of that for a just portion of the country they leave, and to a part of which, proportioned to their numbers, they have a right?' And in the treaty concluded at the Cherokee agency, July 8, 1817, this principle of a division of the community and a partition of the land, was substantially adopted, and a provision made for its practical application and adjustment. The assent of the whole tribe was given to that measure. But if that assent is now withheld whenever any of their people are desirous of passing over the Mississippi, the freedom of choice and action should be assured to them, and their interest fairly purchased, and equitably separated from the common stock.

But after all, it cannot be denied and ought not to be concealed, that in this transplantation from the soil of their ancestors to the plains of the Mississippi, some mental and corporeal sufferings await the emigrants. These are inseparable from the measure itself. But by an appropriation liberally made, and prudently applied, the journey may be rendered as easy for them, as for an equal number of our own people. By a continuation of the same liberality, arrangements may be made for their comfortable support, after their arrival in the land of refuge, and until they can accommodate themselves to the circumstances of their situation; until they can secure from the earth or the forests, the means of subsistence, as they may devote themselves to the pursuits of agriculture or of the chase.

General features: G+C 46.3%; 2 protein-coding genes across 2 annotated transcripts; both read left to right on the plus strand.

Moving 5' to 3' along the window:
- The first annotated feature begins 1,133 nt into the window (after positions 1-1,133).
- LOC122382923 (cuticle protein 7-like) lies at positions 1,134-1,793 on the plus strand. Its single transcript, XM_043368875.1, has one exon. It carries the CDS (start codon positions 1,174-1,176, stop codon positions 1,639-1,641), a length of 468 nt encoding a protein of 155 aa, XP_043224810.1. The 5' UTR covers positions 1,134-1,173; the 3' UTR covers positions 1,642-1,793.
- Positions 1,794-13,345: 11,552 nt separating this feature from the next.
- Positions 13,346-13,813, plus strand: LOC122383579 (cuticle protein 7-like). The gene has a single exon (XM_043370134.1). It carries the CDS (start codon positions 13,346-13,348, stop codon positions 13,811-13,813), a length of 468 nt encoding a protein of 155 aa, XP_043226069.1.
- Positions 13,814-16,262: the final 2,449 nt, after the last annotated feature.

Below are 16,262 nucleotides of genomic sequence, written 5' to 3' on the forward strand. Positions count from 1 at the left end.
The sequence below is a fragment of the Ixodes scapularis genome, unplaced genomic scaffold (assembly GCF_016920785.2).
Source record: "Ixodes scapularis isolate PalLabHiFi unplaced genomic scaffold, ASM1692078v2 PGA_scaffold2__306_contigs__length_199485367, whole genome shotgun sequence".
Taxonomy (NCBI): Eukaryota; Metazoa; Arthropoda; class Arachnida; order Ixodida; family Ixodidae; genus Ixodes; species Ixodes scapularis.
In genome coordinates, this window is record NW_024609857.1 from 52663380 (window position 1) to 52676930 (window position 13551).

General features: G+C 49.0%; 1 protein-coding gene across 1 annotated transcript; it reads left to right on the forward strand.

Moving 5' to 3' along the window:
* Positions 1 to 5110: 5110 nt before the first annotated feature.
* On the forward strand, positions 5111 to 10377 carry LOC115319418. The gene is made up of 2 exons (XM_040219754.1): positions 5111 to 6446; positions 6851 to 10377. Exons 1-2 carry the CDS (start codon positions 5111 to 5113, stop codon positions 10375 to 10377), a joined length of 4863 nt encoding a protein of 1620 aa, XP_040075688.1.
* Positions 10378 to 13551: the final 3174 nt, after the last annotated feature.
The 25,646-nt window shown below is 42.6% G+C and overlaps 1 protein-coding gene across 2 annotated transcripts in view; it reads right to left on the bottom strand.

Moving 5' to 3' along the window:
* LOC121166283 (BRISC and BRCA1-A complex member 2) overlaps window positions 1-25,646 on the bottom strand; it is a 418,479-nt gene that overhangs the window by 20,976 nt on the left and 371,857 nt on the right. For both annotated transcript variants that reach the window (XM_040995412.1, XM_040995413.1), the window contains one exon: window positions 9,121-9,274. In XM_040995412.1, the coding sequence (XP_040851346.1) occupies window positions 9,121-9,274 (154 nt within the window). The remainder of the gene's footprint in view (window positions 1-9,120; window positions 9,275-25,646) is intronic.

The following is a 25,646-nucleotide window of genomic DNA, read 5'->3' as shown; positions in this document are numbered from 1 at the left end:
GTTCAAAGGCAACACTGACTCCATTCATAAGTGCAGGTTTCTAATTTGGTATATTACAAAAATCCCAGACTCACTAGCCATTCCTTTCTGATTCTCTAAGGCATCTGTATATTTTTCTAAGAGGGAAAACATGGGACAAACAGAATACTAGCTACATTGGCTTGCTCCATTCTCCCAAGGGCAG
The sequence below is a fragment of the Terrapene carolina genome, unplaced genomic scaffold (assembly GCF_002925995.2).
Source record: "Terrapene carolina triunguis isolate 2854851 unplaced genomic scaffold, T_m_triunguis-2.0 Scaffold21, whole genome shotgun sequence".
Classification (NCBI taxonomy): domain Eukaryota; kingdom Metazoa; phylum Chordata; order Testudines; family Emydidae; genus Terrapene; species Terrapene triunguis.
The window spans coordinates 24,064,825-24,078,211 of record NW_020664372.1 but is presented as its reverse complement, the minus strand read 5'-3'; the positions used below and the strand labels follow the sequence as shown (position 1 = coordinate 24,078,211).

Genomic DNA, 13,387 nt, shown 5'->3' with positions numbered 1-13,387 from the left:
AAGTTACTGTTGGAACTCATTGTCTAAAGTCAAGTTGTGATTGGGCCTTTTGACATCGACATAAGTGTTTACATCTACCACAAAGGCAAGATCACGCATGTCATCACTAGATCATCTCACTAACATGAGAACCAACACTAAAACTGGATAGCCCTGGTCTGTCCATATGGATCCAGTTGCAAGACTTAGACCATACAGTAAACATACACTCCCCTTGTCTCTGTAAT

The amount of the expenditure necessary for their migration and establishment is not a subject for serious consideration. All should be given, and all no doubt will be given, that can be reasonably employed in their comfortable support. It is not a question of profit or loss, but a great question of national policy, involving the rights and feelings of those, from whom we have obtained much, and for whom we have done little.